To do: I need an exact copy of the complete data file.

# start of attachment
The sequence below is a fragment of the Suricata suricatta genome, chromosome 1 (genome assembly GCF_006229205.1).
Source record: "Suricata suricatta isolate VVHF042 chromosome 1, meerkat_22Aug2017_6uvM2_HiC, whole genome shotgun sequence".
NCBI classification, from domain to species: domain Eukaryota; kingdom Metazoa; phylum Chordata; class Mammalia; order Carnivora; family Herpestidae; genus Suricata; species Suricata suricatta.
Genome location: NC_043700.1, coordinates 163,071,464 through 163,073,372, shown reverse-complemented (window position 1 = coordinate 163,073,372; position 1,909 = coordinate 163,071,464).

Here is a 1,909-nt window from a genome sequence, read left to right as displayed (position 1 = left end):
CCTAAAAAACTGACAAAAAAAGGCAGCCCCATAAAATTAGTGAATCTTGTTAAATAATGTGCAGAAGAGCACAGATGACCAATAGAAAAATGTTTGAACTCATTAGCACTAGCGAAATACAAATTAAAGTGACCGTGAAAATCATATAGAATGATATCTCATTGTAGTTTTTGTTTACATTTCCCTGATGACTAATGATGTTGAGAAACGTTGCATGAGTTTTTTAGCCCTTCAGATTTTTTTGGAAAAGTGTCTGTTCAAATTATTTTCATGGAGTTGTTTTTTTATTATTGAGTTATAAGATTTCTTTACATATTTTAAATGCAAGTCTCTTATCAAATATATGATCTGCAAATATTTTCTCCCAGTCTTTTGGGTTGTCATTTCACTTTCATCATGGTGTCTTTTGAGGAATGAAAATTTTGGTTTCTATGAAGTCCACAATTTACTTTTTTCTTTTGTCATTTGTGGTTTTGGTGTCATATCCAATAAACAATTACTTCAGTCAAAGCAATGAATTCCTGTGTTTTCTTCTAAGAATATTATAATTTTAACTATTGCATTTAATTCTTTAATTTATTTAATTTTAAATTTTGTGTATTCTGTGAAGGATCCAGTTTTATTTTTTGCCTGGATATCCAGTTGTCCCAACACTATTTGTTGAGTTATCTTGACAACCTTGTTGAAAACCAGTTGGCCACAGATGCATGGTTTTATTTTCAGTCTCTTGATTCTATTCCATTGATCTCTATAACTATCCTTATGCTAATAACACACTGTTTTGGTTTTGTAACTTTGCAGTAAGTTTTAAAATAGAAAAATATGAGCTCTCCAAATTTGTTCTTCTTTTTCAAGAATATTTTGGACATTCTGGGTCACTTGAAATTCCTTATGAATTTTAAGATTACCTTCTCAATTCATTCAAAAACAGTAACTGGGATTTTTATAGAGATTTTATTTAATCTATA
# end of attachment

The sequence below is a fragment of the Suricata suricatta genome, chromosome 1 (genome assembly GCF_006229205.1).
Source record: "Suricata suricatta isolate VVHF042 chromosome 1, meerkat_22Aug2017_6uvM2_HiC, whole genome shotgun sequence".
NCBI classification, from domain to species: domain Eukaryota; kingdom Metazoa; phylum Chordata; class Mammalia; order Carnivora; family Herpestidae; genus Suricata; species Suricata suricatta.
Genome location: NC_043700.1, coordinates 163,071,464 through 163,073,372, shown reverse-complemented (window position 1 = coordinate 163,073,372; position 1,909 = coordinate 163,071,464).

Here is a 1,909-nt window from a genome sequence, read left to right as displayed (position 1 = left end):
CCTAAAAAACTGACAAAAAAAGGCAGCCCCATAAAATTAGTGAATCTTGTTAAATAATGTGCAGAAGAGCACAGATGACCAATAGAAAAATGTTTGAACTCATTAGCACTAGCGAAATACAAATTAAAGTGACCGTGAAAATCATATAGAATGATATCTCATTGTAGTTTTTGTTTACATTTCCCTGATGACTAATGATGTTGAGAAACGTTGCATGAGTTTTTTAGCCCTTCAGATTTTTTTGGAAAAGTGTCTGTTCAAATTATTTTCATGGAGTTGTTTTTTTATTATTGAGTTATAAGATTTCTTTACATATTTTAAATGCAAGTCTCTTATCAAATATATGATCTGCAAATATTTTCTCCCAGTCTTTTGGGTTGTCATTTCACTTTCATCATGGTGTCTTTTGAGGAATGAAAATTTTGGTTTCTATGAAGTCCACAATTTACTTTTTTCTTTTGTCATTTGTGGTTTTGGTGTCATATCCAATAAACAATTACTTCAGTCAAAGCAATGAATTCCTGTGTTTTCTTCTAAGAATATTATAATTTTAACTATTGCATTTAATTCTTTAATTTATTTAATTTTAAATTTTGTGTATTCTGTGAAGGATCCAGTTTTATTTTTTGCCTGGATATCCAGTTGTCCCAACACTATTTGTTGAGTTATCTTGACAACCTTGTTGAAAACCAGTTGGCCACAGATGCATGGTTTTATTTTCAGTCTCTTGATTCTATTCCATTGATCTCTATAACTATCCTTATGCTAATAACACACTGTTTTGGTTTTGTAACTTTGCAGTAAGTTTTAAAATAGAAAAATATGAGCTCTCCAAATTTGTTCTTCTTTTTCAAGAATATTTTGGACATTCTGGGTCACTTGAAATTCCTTATGAATTTTAAGATTACCTTCTCAATTCATTCAAAAACAGTAACTGGGATTTTTATAGAGATTTTATTTAATCTATA